152. I am not impressed by A2’s argument that this approach is anomalous or unjust. Insurers must be taken to know about both the purpose and the detailed provisions of the RTA Protocol, and how it differs from other methods of deciding civil claims. The sheer number of these claims means that they are a form of bulk business. Insurers can take advantage of the economies of scale and cost created by the RTA Protocol for these claims. Insurers are not locked into the RTA Protocol. First, they can take advantage of the ‘industry agreements’ dealing with vehicle-related damages which are referred to in paragraphs 6.4 and 17.23 (see paragraphs 12 and 18, above). Second, there are many opportunities for a defendant to take a claim out the RTA Protocol (see paragraph 23, above) if a defendant considers that it is better suited to investigation and determination under Part 7 (with the costs risk which that entails).  
153. I would dismiss ground 1. 
 [The defendant attempted to argue a point that the claimant had been unreasonable in not accepting an offer of a free car. However this was not argued below]
154. I accept R2’s submission that A2 needs the permission of this Court to argue ground 2, which was not taken before DDJ2 and was not a ground of appeal to CJ2. I also accept R2’s submission that Bean LJ’s grant of permission to appeal does not prevent R2 from making this submission.  
155. A2 was represented both before DDJ2 and before CJ2. As this Court pointed out in Jones v MBNA, the parties are expected to advance their full cases at trial. There are very few cases in which it could be just to allow a party to run a wholly new point on appeal. That argument applies with even greater force to this appeal, for three reasons. First, this is a second appeal. Second, this is not a pure point of law, as it concerns a case management discretion. Third, this new point is wholly theoretical, as it concerns the hypothetical exercise of a discretion which the DDJ2 was never in fact invited to exercise. Having heard full argument, I would refuse A2 permission to rely on ground 2 and would therefore dismiss ground 2.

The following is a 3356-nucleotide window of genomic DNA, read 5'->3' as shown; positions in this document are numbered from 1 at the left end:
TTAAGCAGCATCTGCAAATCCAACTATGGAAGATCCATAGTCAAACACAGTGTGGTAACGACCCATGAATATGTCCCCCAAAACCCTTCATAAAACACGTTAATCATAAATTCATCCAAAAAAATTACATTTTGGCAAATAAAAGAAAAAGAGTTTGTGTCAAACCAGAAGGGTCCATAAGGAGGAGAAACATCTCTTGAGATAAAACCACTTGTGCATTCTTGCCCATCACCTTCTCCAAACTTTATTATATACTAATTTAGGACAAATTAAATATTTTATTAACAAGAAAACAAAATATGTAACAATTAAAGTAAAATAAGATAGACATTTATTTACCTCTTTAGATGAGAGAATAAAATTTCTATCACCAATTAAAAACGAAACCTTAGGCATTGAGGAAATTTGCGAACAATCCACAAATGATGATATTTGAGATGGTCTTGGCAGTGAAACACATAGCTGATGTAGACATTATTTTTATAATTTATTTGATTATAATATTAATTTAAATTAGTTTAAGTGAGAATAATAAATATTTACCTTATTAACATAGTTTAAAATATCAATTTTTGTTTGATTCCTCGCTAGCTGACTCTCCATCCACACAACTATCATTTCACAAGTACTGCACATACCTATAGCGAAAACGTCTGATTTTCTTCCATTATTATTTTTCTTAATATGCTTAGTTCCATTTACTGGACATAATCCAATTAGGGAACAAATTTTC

There is a passage in the white book which the Court of Appeal held is incorrect.

35.”The editorial note in paragraph 8BPD.7.1 of the White Book says that Phillips v Willis [2016] EWCA Civ 401; [2017] RTR 4, ‘illustrates that transfer out of the Protocol Stage 3 procedure to Part 7 will be rare and for exceptional cases only’. The parties in appeal 2 submitted that that note is not accurate. I will return to that note at the end this judgment (paragraph 156, below).
Post-script: the note in the White Book 
156. I consider that the note (see paragraph 35, above) is not an accurate statement either of the actual decision in Phillips v Willis, or of its implications. The power to transfer cases to Part 7 is not constrained in the way that the note suggests.